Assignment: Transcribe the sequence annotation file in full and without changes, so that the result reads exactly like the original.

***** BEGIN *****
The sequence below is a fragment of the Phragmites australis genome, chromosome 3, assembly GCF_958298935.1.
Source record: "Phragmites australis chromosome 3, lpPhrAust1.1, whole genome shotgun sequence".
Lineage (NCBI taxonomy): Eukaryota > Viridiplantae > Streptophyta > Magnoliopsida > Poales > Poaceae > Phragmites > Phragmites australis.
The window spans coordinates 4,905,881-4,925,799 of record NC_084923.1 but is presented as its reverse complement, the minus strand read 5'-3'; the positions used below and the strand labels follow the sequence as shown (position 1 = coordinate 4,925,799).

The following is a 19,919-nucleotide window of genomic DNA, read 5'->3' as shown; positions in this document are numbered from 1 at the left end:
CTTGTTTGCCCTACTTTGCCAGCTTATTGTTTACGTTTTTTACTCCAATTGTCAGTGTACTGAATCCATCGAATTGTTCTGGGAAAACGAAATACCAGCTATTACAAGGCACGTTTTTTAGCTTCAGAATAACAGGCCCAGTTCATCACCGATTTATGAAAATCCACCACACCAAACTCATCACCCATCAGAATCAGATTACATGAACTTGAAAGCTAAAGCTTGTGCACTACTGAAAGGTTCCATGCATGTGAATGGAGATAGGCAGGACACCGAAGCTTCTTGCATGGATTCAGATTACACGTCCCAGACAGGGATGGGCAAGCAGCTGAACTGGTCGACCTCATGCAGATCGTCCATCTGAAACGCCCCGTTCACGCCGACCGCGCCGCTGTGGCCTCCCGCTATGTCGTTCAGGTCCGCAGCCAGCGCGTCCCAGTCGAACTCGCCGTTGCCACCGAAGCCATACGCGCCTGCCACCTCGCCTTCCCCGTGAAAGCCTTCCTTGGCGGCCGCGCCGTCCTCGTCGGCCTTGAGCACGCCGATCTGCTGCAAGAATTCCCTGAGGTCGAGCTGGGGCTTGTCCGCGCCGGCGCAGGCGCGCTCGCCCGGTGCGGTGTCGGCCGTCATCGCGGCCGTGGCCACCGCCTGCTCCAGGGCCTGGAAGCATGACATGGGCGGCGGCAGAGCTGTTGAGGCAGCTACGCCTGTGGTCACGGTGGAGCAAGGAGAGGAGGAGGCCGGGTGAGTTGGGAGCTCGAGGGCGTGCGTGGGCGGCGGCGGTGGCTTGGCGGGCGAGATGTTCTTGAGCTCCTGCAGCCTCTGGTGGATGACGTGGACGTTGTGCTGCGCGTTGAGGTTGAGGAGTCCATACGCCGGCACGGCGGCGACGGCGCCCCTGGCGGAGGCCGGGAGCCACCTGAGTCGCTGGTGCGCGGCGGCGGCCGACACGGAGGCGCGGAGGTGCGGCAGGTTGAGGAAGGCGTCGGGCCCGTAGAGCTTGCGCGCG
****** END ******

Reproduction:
The sequence below is a fragment of the Phragmites australis genome, chromosome 3, assembly GCF_958298935.1.
Source record: "Phragmites australis chromosome 3, lpPhrAust1.1, whole genome shotgun sequence".
Lineage (NCBI taxonomy): Eukaryota > Viridiplantae > Streptophyta > Magnoliopsida > Poales > Poaceae > Phragmites > Phragmites australis.
The window spans coordinates 4,905,881-4,925,799 of record NC_084923.1 but is presented as its reverse complement, the minus strand read 5'-3'; the positions used below and the strand labels follow the sequence as shown (position 1 = coordinate 4,925,799).

The following is a 19,919-nucleotide window of genomic DNA, read 5'->3' as shown; positions in this document are numbered from 1 at the left end:
CTTGTTTGCCCTACTTTGCCAGCTTATTGTTTACGTTTTTTACTCCAATTGTCAGTGTACTGAATCCATCGAATTGTTCTGGGAAAACGAAATACCAGCTATTACAAGGCACGTTTTTTAGCTTCAGAATAACAGGCCCAGTTCATCACCGATTTATGAAAATCCACCACACCAAACTCATCACCCATCAGAATCAGATTACATGAACTTGAAAGCTAAAGCTTGTGCACTACTGAAAGGTTCCATGCATGTGAATGGAGATAGGCAGGACACCGAAGCTTCTTGCATGGATTCAGATTACACGTCCCAGACAGGGATGGGCAAGCAGCTGAACTGGTCGACCTCATGCAGATCGTCCATCTGAAACGCCCCGTTCACGCCGACCGCGCCGCTGTGGCCTCCCGCTATGTCGTTCAGGTCCGCAGCCAGCGCGTCCCAGTCGAACTCGCCGTTGCCACCGAAGCCATACGCGCCTGCCACCTCGCCTTCCCCGTGAAAGCCTTCCTTGGCGGCCGCGCCGTCCTCGTCGGCCTTGAGCACGCCGATCTGCTGCAAGAATTCCCTGAGGTCGAGCTGGGGCTTGTCCGCGCCGGCGCAGGCGCGCTCGCCCGGTGCGGTGTCGGCCGTCATCGCGGCCGTGGCCACCGCCTGCTCCAGGGCCTGGAAGCATGACATGGGCGGCGGCAGAGCTGTTGAGGCAGCTACGCCTGTGGTCACGGTGGAGCAAGGAGAGGAGGAGGCCGGGTGAGTTGGGAGCTCGAGGGCGTGCGTGGGCGGCGGCGGTGGCTTGGCGGGCGAGATGTTCTTGAGCTCCTGCAGCCTCTGGTGGATGACGTGGACGTTGTGCTGCGCGTTGAGGTTGAGGAGTCCATACGCCGGCACGGCGGCGACGGCGCCCCTGGCGGAGGCCGGGAGCCACCTGAGTCGCTGGTGCGCGGCGGCGGCCGACACGGAGGCGCGGAGGTGCGGCAGGTTGAGGAAGGCGTCGGGCCCGTAGAGCTTGCGCGCG